addicted to something unrelated/unhelpful to college admissions

<p>Applying to college is just around the corner, or maybe a year or so away. Yet you sense no urgency and the only thing you’d love to do most the time is, say, playing video games.</p>

<p>You know you are a good student, straight A all your life, got the highest scores available on the AP exams and SAT tests you took, and probably will ace the APs and SAT/ACT you are to take. You also know that something you are not good at and would love to improve upon for college applications at least, but they are not important at the moment.</p>

<p>Fast forward a year or two or three or more, do you have any regrets, or cherish the memory?</p>

<p>Nah, no regrets. I mean, there was a lot of anxiety but senior year was fun enough to make be forget a lot of that. And plus, I applied EA so it was all over by December.</p>

<p>Which colleges/universities would you like to apply to? Are they the kinds of places where the only thing that matters is your GPA and test scores? Then you are fine. Are they the kinds of places where you need to be able to say something more about your life than "I spent the last four years playing video games"? Then you aren't fine, unless of course you are a nationally or internationally ranked professional competitor.</p>

<p>Only you know the answers to these questions.</p>

<p>I would also posit that if you manage to get a degree, your skills are severely limited vis a vis your peers when it comes to getting a job. </p>

<p>Interview A: "Tell me what you did during college?" "Umm, attended classes. And ruled a clan for World of Warcraft"</p>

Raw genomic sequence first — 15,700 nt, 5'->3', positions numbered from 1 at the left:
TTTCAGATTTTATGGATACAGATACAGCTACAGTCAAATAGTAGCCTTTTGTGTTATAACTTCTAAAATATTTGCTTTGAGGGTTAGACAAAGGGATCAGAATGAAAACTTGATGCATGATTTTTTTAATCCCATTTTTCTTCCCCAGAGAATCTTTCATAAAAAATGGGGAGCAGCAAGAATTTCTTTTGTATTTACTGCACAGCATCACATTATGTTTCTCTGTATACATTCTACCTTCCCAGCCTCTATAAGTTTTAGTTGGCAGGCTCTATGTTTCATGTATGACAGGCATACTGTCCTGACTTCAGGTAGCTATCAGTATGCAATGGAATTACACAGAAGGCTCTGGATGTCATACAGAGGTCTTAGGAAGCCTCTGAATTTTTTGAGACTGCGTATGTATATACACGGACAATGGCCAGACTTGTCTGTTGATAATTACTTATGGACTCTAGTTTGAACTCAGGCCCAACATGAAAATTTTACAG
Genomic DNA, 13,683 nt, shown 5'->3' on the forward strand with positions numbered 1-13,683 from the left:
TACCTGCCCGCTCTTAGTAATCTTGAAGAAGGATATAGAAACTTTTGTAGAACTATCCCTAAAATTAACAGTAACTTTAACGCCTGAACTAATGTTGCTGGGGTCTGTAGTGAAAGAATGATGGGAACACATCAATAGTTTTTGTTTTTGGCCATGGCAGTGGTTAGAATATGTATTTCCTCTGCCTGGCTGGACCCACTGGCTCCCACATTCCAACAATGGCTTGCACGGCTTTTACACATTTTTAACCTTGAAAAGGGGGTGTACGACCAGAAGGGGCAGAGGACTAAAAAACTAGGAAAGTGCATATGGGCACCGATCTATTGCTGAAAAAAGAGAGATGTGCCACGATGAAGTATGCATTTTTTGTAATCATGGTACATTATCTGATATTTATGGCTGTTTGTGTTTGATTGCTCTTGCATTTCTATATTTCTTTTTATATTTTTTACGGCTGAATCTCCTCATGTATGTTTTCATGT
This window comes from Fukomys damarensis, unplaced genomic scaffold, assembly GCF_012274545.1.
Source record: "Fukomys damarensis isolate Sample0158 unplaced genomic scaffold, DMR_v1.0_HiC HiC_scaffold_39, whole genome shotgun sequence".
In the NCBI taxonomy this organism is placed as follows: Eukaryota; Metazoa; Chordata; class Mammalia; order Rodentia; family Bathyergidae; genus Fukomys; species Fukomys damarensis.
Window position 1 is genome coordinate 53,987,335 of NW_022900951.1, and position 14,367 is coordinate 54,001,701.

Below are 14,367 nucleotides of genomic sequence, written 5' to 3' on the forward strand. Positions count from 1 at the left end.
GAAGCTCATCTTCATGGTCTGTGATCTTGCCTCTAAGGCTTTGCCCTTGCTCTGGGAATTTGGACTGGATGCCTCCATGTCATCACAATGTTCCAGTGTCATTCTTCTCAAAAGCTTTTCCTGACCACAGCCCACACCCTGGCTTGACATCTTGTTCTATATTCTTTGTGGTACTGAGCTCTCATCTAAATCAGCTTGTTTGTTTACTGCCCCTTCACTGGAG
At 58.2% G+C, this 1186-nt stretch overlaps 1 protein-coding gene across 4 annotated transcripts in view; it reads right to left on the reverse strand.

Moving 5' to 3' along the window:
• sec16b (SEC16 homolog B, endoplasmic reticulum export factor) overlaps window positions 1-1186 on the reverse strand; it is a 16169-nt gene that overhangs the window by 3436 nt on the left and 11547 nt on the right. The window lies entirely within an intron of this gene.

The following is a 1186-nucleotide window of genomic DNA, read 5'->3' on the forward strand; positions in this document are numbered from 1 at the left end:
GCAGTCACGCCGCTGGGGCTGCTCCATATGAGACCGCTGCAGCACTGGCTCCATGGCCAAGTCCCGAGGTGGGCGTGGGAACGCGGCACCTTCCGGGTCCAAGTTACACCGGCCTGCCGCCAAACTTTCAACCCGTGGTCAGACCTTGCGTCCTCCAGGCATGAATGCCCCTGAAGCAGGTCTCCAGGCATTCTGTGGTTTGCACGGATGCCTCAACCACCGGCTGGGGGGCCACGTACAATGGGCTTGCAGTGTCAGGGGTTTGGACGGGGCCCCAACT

<p>Interview B: "Tell me what you did during college?" "Did decent in my classes. Ran some workshops for my X club. Attended a national seminar for leadership in Y. And I ran for fitness and pleasure. Traveled around the region and saw some neat cities."</p>

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Interview A: "Tell me what you did during college?" "Umm, attended classes. And ruled a clan for World of Warcraft"

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<p>I was looking for thoughts from those who's been there/done that. Are you saying that a kid with perfect academic record and test scores in high school who's addicted to Xbox won't wake up in college? That's scary.</p>

<p>Who's to say lake? I'm sure there are cases both ways, dontcha think?</p>

<p>I attended an HYP college and I knew a guy who didn't graduate with me because he screwed up his eighth and final semester-- b/c he was addicted video games. Still hasn't ever gotten his diploma. How about 'dem apples?</p>

<p>I was about to blame the parents for not providing (unable or otherwise) the kid with enough stimulants and opportunities to stay away from the toys. T26E4's example may shift the blame to the kid, at least partially. A relief for the parents it seems.</p>

<p>I suppose the key word here is 'addicted'. Is it interferring with your life?</p>

<p>Let me close this thread by stating that it's the parents' fault for unable to direct, channel, and support your kid's energy to more productive activities. Lack of resources is a good excuse, but not good enough.</p>